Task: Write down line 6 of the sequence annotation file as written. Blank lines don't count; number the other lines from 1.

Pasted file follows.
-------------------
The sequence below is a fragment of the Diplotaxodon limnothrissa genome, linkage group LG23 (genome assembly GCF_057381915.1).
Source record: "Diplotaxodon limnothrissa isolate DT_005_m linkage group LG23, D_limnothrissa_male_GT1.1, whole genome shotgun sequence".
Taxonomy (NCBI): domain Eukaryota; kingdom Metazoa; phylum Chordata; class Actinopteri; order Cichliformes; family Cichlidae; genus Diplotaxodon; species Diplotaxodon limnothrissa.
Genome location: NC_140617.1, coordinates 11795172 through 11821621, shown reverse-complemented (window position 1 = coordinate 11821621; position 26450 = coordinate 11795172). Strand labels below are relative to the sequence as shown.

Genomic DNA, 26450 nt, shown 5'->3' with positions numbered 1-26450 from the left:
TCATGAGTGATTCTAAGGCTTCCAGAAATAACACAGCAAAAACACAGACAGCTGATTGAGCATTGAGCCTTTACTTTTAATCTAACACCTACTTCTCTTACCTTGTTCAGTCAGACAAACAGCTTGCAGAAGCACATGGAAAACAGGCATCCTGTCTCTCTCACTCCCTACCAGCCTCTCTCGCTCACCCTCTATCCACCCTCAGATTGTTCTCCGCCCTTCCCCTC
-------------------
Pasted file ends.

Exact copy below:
TCATGAGTGATTCTAAGGCTTCCAGAAATAACACAGCAAAAACACAGACAGCTGATTGAGCATTGAGCCTTTACTTTTAATCTAACACCTACTTCTCTTACCTTGTTCAGTCAGACAAACAGCTTGCAGAAGCACATGGAAAACAGGCATCCTGTCTCTCTCACTCCCTACCAGCCTCTCTCGCTCACCCTCTATCCACCCTCAGATTGTTCTCCGCCCTTCCCCTC